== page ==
IBIA has studied the European Commission’s “Fit for 55” package of proposals, and highlights a number of potential consequences and concerns.
The ‘Fit for 55’ package of 13 proposals has thousands of pages forming a complex web of measures. The four with most direct impact on the maritime sector and bunkering are:
These aim to stimulate uptake and supply of renewable and low-carbon fuels (RLF) for ships arriving at and departing from ports in the European Economic Area (EEA), including from countries outside the EEA.
The measures are carefully designed to prevent “carbon leakage” – recognising that the international nature of shipping could easily cause ships to evade EU-specific fuel taxes, fees and GHG intensity requirements by bunkering outside the EEA
says IBIA, highlighting that they also have the potential to disrupt the level playing field. Namely, the complexity these regulations would create for shipping companies and marine fuel suppliers is a concern, while their ability to shift demand from fossil fuels to RLFs in the next decade appear to be limited.
Potential impact of introducing tax on marine fuels
The proposal put forward by the Commission intends to remove tax exemptions on aviation and marine fuels in 2023 by updating the EU Energy Taxation Directive (EDT).
Approximate conversion factors would put the proposed tax on HFO sold and used in the EEA at almost €38 per tonne, or $45 per tonne at current exchange rates.
That price difference would make bunker prices in EEA ports less competitive, potentially eliminating current price advantages of taking bunkers in EEA ports and cause a shift in bunker demand away from EEA ports
FuelEU Maritime proposals concerns
This GHG policy concept that sets a limit on the overall lifecycle GHG intensity of fuels used. The policy aims to overcome the “chicken and egg” obstacle for wider market penetration of renewable and low-carbon fuels for shipping.
A key concern about these proposals is the complexity it would introduce for both users and suppliers of marine energy in order to prove and certify the full well to wake GHG lifecycle emissions of alternative non-fossil fuels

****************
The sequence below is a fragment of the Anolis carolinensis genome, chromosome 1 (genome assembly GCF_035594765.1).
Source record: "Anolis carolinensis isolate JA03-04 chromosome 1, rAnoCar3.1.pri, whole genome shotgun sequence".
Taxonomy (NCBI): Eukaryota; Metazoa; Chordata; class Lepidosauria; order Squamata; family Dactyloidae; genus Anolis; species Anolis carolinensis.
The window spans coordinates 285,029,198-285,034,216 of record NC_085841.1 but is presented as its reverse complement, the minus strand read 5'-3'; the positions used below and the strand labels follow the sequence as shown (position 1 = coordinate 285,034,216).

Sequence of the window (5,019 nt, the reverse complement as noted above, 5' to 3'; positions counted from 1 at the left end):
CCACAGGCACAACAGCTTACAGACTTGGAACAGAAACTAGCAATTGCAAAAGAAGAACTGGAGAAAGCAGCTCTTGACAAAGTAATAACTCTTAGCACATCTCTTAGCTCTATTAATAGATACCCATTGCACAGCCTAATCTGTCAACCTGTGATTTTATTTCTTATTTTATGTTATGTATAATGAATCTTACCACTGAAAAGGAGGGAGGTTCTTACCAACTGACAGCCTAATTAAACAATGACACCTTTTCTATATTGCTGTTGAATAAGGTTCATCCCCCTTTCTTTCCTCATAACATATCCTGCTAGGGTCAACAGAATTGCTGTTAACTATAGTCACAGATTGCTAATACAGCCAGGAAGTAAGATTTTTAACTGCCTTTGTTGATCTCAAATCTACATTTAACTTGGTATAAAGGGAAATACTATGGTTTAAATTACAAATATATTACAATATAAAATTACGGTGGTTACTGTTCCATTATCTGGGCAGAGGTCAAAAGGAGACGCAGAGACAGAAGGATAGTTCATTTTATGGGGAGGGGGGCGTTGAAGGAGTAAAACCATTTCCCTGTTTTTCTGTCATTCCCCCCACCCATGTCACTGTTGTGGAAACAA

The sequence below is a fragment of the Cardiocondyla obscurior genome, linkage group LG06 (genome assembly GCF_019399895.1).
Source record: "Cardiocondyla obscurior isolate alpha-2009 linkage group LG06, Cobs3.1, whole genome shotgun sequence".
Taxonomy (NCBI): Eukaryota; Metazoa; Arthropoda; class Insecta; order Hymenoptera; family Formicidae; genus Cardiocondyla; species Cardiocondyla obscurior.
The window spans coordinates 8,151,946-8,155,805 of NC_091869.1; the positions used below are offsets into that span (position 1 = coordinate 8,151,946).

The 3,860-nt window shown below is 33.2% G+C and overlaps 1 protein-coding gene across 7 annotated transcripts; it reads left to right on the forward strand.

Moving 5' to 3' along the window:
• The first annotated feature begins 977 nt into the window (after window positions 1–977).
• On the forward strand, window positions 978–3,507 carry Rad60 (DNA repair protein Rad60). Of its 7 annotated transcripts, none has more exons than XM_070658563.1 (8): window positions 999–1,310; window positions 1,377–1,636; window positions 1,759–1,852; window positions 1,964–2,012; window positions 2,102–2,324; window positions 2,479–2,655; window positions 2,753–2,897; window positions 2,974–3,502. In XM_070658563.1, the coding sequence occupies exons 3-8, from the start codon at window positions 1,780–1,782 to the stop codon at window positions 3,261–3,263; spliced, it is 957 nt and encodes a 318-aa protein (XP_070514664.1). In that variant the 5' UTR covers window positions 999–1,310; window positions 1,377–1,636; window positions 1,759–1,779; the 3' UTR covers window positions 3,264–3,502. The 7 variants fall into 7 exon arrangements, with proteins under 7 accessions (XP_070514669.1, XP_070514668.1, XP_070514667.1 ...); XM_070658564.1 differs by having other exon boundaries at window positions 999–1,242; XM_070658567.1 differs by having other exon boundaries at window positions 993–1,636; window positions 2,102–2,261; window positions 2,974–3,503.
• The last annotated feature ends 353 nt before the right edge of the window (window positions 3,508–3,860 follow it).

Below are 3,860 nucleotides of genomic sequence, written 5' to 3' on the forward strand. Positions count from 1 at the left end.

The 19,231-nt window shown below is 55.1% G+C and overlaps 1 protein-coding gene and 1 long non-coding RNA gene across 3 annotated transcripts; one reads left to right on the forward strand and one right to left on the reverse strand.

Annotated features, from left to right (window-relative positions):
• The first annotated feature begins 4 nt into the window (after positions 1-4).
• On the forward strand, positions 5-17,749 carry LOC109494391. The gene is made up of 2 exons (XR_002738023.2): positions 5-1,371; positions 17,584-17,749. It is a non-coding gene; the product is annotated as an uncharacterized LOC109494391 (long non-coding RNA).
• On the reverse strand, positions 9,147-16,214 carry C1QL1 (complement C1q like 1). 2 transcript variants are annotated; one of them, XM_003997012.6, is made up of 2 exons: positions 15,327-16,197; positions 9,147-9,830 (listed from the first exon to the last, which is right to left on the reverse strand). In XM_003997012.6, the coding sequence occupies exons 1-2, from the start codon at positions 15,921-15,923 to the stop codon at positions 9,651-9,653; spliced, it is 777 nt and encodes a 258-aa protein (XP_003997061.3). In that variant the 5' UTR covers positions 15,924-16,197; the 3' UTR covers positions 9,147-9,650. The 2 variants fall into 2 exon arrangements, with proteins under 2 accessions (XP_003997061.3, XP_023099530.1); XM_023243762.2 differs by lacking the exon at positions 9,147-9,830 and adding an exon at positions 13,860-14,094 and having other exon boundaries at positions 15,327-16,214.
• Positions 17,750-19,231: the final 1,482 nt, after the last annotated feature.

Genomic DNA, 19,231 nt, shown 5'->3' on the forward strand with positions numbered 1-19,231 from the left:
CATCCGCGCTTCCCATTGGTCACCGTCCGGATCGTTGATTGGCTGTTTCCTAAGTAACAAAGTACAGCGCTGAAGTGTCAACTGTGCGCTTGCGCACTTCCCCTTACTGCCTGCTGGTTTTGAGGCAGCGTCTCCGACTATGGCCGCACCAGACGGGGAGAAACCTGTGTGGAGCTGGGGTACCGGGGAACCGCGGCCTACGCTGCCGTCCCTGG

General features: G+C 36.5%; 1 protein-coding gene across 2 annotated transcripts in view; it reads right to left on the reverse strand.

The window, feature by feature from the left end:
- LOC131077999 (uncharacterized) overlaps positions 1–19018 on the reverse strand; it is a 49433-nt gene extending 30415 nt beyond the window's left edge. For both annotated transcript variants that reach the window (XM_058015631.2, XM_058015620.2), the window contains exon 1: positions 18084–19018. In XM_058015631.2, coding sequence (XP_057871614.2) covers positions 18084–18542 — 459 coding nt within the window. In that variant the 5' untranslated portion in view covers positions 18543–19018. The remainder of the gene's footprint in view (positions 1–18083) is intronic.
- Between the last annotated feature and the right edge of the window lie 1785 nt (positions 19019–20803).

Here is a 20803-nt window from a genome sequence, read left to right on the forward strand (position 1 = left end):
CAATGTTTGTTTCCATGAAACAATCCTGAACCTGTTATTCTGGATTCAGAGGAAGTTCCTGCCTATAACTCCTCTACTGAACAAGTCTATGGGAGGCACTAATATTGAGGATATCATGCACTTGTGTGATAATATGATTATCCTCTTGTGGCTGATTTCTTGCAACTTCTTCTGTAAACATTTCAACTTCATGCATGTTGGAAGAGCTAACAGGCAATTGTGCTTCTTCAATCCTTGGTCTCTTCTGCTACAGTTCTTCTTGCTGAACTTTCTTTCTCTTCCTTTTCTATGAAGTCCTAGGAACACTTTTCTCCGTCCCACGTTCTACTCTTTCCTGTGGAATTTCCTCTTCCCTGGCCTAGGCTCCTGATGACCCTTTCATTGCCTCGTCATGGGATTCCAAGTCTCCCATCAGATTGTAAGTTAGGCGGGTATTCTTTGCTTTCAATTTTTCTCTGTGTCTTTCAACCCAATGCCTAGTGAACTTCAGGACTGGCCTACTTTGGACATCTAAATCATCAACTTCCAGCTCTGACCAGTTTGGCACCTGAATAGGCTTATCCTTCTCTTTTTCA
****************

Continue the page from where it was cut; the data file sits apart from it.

For shipping companies, this would extend the reporting requirement of annual CO2 equivalent emissions under the EU MRV regulation, using accredited verifiers to ensure the accuracy and completeness of the monitoring and reporting by companies.
Marine fuel suppliers globally who want to provide non-fossil fuels to meet the regulation would, according to the proposal, be required to document well-to-tank GHG emission factors on the relevant bunker delivery notes (BDNs) as well as CO2 equivalents per gram of fuel, along with a separate certificate identifying the fuel production pathway.
Moreover, certifying the real WtT GHG emissions and the production pathway could be very complex, as it is quite likely that new alternative fuels will be blends of components from different producers and production methods.
Shipping industry representatives have objected to the FuelEU approach because it puts the onus on shipping companies comply and to source compliant fuels; arguing that requirement should be put on marine fuel suppliers to make renewable and low carbon fuels available. While this is entirely understandable, the Commission’s proposal makes it clear that it has placed the responsibility on the energy consumers in order to create demand which might otherwise not materialise
Another criticism is the potential overreliance on biofuels, which can have questionable sustainability credentials. IBIA’s analysis of the proposal has identified two mechanisms that appear to address this issue.
Will inclusion of shipping in EU ETS affect the marine fuels market?
According to IBIA, there are two main potential impacts on the marine fuels market from extending the EU ETS to maritime transport:
- One being the extent to which this price signal incentivises uptake of alternative low-carbon fuels;
- And the other the extent to which it causes ships to change their trading patterns to reduce their exposure to the EU ETS.
Both will depend on the carbon price, which would need to be relatively high to have a significant impact.
The EU ETS proposal has assessed the potential for evasion, which becomes lucrative when the cost of compliance exceeds the costs associated with the evasive port call.
Exactly what carbon price level this may occur at is not certain, and will depend on the type of cargo, but the ETS could potentially cause both near and longer-term changes in trading patterns and hence which ports ships find most cost-effective for lifting bunkers
1. Are the EU standards for measuring lifecycle GHG intensity the right ones, and can they be adopted globally? 2. Will it send the right signals to achieve a long-term shift to truly sustainable forms of energy?
3. Will it lead to quicker decarbonization of international shipping than already adopted IMO instruments?
4. Will it hinder or accelerate progress on further GHG reduction measures at the IMO?
5. Will IMO safety regulations and commercial fuel quality standards be developed in time to ensure that alternative fuels and energy sources are safe and fit for purpose?
The answer to many of these questions will be coloured by opinions, some will be predictions, while some should be clarified in the process and negotiations that lie ahead before any of the proposals are adopted. The Commission has said that many details are likely to change before the reforms are adopted
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